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Burhan Riaz 09/06/2011 Measuring the Accuracy of Glassware Beginning Ideas: When performing most chemistry labs, accuracy

is necessary to prevent miscellaneous results. The question then arises, which instrument is most correct in measuring? An Erlenmeyer flask seems too big to accurately measure a liquid because of its lack of readability when compared to other instruments. If someone misreads the measuring line in the Erlenmeyer flask, it could be a big error. The volumetric flask only has only one measuring line and probably isn't the best instrument to measure liquids. The volumetric pipet and graduated cylinder, however, are very slender which only allows them to contain a small amount of liquid and an abundance of measuring lines. We will be testing the accuracy of each measuring device by placing water into them and determining whether they contain the right amount of liquid by calculating the volume of water by using its corresponding density at a measured temperature. Tests: First, a 100ml beaker was filled to the brim with deionized H2O. This beaker was not used as a measuring tool but rather a container where the water was used by each instrument. A thermometer was placed in the beaker for approximately 5 minutes. The instruments where then weighed without any liquids on a digital centigram scale. After the temperature was recorded, all five measuring instruments were administered 10mL of water from the large beaker. Lab participants used their eyes to stop administrating water after hitting the 10mL mark in each instrument. In instruments where 10mL marks did not exist, participants used their good

judgment. The measuring instruments where then weighed again, this time with the water. These trials were done twice to each instrument. Using the temperature from the thermometer and the calculated weight of water in each instrument, the theoretical density was used to a calculate the volume. Please note that the volumetric pipet could not easily be weighed so the 10mL from the pipet were transferred to the graduated cylinder to be weighed. The measuring instruments should be of the smallest scale to accurately measure 10mL. Observations: Data Table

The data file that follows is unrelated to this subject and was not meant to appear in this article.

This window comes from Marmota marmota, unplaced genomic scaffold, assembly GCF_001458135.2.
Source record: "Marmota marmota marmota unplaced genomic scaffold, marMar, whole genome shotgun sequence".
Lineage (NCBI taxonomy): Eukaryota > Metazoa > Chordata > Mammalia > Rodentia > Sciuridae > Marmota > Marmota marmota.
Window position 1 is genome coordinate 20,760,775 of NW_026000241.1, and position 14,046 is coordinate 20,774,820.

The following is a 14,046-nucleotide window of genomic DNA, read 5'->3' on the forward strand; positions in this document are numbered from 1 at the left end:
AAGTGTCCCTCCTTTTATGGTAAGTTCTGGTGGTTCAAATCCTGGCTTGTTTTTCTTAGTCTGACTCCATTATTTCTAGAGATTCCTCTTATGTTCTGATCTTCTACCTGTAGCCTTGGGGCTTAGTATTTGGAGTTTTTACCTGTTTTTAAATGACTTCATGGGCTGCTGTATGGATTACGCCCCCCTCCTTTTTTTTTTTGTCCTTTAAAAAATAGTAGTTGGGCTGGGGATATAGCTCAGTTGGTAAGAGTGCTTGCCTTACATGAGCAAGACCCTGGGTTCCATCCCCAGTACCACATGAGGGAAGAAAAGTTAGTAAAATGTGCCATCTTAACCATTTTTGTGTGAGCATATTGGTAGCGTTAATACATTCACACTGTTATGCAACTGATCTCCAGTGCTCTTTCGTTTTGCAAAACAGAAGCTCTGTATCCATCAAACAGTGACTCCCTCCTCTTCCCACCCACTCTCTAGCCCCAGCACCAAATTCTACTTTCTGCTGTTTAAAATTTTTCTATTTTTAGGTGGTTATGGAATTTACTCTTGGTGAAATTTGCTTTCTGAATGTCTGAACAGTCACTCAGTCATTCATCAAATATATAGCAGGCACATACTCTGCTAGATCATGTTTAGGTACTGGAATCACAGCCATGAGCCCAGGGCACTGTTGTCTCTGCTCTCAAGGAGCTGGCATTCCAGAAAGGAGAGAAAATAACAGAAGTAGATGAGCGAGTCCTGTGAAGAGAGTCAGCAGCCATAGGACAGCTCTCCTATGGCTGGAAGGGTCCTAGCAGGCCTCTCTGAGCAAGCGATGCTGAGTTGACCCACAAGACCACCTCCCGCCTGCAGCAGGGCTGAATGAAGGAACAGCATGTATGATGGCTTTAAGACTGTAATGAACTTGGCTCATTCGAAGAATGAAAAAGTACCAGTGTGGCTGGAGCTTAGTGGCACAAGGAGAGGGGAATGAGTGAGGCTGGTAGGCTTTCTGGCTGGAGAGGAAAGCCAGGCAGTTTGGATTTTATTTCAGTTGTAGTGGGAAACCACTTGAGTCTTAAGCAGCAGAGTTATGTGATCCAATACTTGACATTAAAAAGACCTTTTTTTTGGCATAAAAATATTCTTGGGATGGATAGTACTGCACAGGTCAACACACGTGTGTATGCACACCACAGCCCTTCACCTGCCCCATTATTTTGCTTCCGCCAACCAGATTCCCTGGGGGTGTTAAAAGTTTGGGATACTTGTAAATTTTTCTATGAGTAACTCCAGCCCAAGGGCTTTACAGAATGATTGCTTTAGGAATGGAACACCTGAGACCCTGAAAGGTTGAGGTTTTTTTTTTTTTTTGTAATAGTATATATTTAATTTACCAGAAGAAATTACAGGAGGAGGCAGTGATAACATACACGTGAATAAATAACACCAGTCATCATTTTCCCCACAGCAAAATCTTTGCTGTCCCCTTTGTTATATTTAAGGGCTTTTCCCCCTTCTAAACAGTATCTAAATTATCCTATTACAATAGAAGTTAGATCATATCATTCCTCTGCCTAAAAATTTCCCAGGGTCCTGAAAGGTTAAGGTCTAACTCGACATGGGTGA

Weight w/o H2O (g) Graduated Cylinder Beaker Erlenmeyer Flask Volumetric Pipet Volumetric Flask 38.89 23.99 40.11 * 23.26 Trial 1 (g) 48.97 31.51 46.51 48.89 NA Trial 2 (g) 48.81 23.99 46.03 49 NA

* The weight of the volumetric pipet was not used due its difficulty to place it on the scale. Instead a graduated cylinder was used. Also, due to time constraints, the volumetric flask was not tested upon. Temperature of water was recorded at 19C. When each trial was complete some droplets of H2O still remained in the instruments even after attempting to dry them. Evidence:

Calculated Data
Average weight (g) Graduated Cylinder Beaker Erlenmeyer Flask Volumetric Pipet Volumetric Flask 48.89 27.75 46.27 48.95 NA Weight of H2O (g) 10.00 3.76 6.16 10.07 NA Volume of H2O (mL) 10.01 3.79 6.17 9.30 10.09

The average of both trials for each instrument were calculated by the equation (Trial 1 +Trial 2)/2 The weight of water was calculated by subtracting the weight of the instrument before the trials from the average weight. Ex. Graduated cylinder's weight of water was 48.89 - 38.89 = 10.00g. The volume of water was calculated by dividing the weight of the water by the density at 19C. Density = mass/volume or in our case .998405g/mL1. This would give us a figure in mL and cancel out the grams. Percent error of the closest value to mL (graduated cylinder) was calculated by (actual valuetheoretical)/ theoretical value x 100. (10.01mL - 10mL)/ 10mL x 100 = 1% error Claim: According to the data, the graduated cylinder and the volumetric pipet came quite close to the intended 10mL volume initially measured. The graduated cylinder came the closest and yielded